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Biomarker Predicts Crohn's Disease Relapse in Children

By LabMedica International staff writers
Posted on 22 Jun 2021
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Image: Enzyme-linked immunosorbent assay for the determination of anti-drug antibodies (Photo courtesy of Matriks Biotek)
Image: Enzyme-linked immunosorbent assay for the determination of anti-drug antibodies (Photo courtesy of Matriks Biotek)
Crohn's disease is a type of inflammatory bowel disease (IBD). It causes inflammation of the digestive tract, which can lead to abdominal pain, severe diarrhea, fatigue, weight loss and malnutrition. Other complications outside the gastrointestinal tract may include anemia, skin rashes, arthritis, inflammation of the eye, and lethargy.

A complete blood count may reveal anemia, which commonly is caused by blood loss leading to iron deficiency or by vitamin B12 deficiency, usually caused by ileal disease impairing vitamin B12 absorption. Rarely autoimmune hemolysis may occur. Ferritin levels help assess if iron deficiency is contributing to the anemia. Erythrocyte sedimentation rate (ESR) and C-reactive protein help assess the degree of inflammation, which is important as ferritin can also be raised in inflammation.

Pediatricians at the Samsung Medical Center (Seoul, Korea) evaluated predictors related to Crohn's disease relapse from anti-tumor necrosis factor (TNF)-α therapy in children, except for calprotectin. From January 2010 to February 2019, 121 children with active Crohn's disease in this study were given TNF-α therapy. Patients were eligible if they were under 18 and received anti-TNF-α therapy for a year. The mean age of patients was approximately 15, and close to 80% were boys. The average observation time was 3.7 years. There were 5% of patients with a previous history of bowel resection surgery. The average Pediatric Crohn’s Disease Activity Index (PCDAI) score was 35 at diagnosis. About 80% of patients received infliximab, with the remainder receiving adalimumab.

Clinical data at the time of one year after anti-TNF-α started were collected retrospectively from electronic charts including the PCDAI score, white blood cell count, hematocrit, platelet count, serum albumin level, serum globulin level, albumin-to-globulin ratio (AGR), erythrocyte sedimentation rate, C-reactive protein, trough levels (TLs) of anti-TNF-α, presence of ADA. Anti-drug antibodies (ADA) were quantified using enzyme-linked immunosorbent assay kits (Matriks Biotek, Ankara, Turkey) at an optical density of 450 nm.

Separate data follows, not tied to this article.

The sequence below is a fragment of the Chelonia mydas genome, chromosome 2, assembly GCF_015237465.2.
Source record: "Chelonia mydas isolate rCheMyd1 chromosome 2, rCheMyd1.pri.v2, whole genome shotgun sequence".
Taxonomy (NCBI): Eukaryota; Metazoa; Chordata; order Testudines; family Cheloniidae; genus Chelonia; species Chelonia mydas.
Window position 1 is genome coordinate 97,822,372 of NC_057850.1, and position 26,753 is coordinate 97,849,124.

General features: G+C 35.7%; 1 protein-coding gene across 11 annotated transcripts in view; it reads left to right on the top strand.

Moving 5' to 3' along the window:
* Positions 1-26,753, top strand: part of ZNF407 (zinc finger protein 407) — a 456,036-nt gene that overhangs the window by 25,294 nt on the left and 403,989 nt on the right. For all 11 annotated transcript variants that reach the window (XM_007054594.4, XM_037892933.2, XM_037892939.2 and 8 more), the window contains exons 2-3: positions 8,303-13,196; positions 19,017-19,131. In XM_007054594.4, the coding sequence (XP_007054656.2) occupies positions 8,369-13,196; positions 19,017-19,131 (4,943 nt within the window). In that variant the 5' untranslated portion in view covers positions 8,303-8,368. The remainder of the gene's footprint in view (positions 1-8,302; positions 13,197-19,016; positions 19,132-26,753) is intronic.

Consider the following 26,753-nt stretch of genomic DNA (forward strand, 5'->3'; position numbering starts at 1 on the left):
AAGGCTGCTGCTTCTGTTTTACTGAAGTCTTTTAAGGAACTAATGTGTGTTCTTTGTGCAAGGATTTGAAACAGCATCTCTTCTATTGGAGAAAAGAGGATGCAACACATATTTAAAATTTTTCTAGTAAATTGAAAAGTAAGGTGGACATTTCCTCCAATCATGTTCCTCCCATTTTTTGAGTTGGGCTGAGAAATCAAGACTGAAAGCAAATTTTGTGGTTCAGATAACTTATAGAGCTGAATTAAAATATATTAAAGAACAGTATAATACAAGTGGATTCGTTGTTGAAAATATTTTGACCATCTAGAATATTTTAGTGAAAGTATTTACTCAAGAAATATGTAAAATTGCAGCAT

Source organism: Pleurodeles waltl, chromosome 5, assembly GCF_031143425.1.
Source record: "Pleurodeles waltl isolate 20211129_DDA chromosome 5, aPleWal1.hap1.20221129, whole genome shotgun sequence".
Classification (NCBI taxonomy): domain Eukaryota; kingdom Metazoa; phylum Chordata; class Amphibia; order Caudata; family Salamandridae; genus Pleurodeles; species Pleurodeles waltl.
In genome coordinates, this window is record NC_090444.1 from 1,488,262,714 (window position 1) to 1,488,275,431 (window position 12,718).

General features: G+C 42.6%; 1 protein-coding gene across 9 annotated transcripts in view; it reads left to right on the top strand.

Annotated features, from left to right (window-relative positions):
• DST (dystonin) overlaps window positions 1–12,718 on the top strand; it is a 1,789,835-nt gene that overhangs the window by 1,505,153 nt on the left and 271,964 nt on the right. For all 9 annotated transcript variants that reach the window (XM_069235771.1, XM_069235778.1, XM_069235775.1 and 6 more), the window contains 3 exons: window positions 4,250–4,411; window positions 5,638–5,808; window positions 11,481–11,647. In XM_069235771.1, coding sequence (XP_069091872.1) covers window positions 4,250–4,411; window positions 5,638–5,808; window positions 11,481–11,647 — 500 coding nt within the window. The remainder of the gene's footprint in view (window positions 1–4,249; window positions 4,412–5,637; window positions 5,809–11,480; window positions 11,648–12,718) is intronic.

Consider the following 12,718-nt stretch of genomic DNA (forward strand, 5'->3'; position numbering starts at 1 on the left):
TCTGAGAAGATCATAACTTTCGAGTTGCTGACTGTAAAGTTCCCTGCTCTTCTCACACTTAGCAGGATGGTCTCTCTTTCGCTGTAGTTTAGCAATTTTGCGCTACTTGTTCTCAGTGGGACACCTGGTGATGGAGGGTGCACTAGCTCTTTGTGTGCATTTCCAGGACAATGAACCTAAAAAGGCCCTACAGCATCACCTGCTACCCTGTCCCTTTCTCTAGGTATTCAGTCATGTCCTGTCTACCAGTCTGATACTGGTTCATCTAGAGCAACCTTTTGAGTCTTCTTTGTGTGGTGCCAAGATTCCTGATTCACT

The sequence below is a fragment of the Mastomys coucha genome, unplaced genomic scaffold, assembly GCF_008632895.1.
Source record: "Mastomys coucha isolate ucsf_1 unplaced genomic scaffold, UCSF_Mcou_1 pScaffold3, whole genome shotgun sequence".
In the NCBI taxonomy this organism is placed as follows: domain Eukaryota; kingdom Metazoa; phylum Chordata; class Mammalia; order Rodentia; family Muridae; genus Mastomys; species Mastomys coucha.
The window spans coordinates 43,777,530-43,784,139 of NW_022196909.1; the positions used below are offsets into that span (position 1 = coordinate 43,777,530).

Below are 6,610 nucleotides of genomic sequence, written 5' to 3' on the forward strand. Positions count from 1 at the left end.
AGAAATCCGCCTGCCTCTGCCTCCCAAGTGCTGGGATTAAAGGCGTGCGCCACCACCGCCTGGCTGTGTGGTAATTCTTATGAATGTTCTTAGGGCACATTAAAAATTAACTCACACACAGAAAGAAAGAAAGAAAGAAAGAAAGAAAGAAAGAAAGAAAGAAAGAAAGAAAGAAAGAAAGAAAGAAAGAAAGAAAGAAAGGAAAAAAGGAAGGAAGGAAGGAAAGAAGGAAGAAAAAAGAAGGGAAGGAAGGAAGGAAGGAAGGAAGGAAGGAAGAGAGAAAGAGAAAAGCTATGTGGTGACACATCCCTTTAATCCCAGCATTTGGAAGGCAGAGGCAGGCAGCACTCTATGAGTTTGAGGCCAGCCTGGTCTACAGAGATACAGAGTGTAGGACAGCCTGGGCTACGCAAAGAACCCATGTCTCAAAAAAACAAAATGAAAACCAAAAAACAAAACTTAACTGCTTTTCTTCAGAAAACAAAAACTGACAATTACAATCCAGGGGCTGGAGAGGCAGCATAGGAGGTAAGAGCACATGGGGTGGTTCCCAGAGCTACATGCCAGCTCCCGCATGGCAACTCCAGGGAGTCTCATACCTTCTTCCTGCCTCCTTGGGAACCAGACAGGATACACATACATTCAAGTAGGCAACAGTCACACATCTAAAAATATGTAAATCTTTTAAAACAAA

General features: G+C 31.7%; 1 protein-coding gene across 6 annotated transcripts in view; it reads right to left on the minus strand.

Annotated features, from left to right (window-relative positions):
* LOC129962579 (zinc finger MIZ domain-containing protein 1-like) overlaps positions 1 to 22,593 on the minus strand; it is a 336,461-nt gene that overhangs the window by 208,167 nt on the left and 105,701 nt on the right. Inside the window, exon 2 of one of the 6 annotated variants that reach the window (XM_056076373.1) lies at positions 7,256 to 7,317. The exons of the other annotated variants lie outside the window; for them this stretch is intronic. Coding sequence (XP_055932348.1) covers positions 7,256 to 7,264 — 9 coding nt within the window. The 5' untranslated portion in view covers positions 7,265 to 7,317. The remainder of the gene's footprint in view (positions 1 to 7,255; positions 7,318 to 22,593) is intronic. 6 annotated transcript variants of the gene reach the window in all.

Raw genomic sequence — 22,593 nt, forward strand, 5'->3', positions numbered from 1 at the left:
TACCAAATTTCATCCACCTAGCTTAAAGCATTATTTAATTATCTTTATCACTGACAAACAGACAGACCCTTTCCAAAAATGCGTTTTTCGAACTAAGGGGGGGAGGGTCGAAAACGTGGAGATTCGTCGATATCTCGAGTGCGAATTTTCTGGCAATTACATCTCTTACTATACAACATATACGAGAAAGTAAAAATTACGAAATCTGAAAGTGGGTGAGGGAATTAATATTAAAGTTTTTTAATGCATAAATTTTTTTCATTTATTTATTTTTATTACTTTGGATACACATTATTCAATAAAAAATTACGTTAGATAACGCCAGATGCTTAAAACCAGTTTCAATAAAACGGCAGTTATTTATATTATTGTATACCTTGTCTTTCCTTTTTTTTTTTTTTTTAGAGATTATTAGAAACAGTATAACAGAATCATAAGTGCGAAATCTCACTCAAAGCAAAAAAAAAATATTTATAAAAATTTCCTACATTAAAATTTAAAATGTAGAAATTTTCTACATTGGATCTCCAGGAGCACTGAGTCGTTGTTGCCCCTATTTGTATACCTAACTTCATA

The scientists reported that relapse was observed in 59/121 (48.8%) of patients. The level of calprotectin (odds ratio [OR] = 2.13) and the AGR at one year after anti-TNF-α therapy (OR = 0.0002) were associated with relapse. The AGR at one year after anti-TNF-α therapy was the only factor associated with the time-to-relapse (hazard ratio [HR] = 0.02). The optimal AGR cutoff value for the prediction of relapse was 1.47 (area under the curve, 0.916). The median infliximab trough level (TL) was lower in patients with AGRs <1.47 than in those with AGRs ≥1.47. Anti-drug antibody (ADA) concentrations were negatively correlated with the AGR at one year of anti-TNF-α therapy.

The authors concluded that AGR can be used to predict relapse. Patients with AGRs <1.47 at one year after anti-TNF-α therapy are more likely to have low drug TLs and develop ADAs, which increase the possibility of relapse than those with AGRs ≥1.47. Therefore, if the AGR at one year after anti-TNF-α therapy is less than 1.47, clinicians should monitor disease activity, assess the TLs of the anti-TNF-α agents. The study was published on June 9, 2021 in the journal Gut and Liver.

Related Links:
Samsung Medical Center
Matriks Biotek

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